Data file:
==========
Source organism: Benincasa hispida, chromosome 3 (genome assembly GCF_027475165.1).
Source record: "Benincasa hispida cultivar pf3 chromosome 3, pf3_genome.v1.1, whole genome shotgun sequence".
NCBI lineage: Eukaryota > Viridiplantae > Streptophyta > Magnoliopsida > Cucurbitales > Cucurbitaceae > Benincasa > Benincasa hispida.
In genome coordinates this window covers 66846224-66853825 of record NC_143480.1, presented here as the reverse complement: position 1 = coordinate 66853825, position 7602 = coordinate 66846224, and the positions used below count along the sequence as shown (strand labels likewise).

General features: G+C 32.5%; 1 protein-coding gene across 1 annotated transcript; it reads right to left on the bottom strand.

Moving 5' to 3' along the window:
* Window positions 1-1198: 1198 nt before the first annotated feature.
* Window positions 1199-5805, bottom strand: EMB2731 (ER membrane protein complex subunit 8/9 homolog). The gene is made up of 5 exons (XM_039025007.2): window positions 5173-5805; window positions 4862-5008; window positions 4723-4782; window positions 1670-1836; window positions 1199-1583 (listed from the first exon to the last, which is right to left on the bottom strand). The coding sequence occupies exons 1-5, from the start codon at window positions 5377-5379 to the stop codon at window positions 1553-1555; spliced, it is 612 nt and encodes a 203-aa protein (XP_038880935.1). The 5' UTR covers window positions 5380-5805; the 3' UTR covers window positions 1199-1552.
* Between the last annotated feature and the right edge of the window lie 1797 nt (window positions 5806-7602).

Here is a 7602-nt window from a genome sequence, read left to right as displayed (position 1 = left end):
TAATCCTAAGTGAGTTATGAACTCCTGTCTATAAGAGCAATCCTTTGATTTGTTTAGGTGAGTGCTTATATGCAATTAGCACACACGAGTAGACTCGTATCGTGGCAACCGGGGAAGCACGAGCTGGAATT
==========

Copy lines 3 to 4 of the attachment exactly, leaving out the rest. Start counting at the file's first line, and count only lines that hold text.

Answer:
NCBI lineage: Eukaryota > Viridiplantae > Streptophyta > Magnoliopsida > Cucurbitales > Cucurbitaceae > Benincasa > Benincasa hispida.
In genome coordinates this window covers 66846224-66853825 of record NC_143480.1, presented here as the reverse complement: position 1 = coordinate 66853825, position 7602 = coordinate 66846224, and the positions used below count along the sequence as shown (strand labels likewise).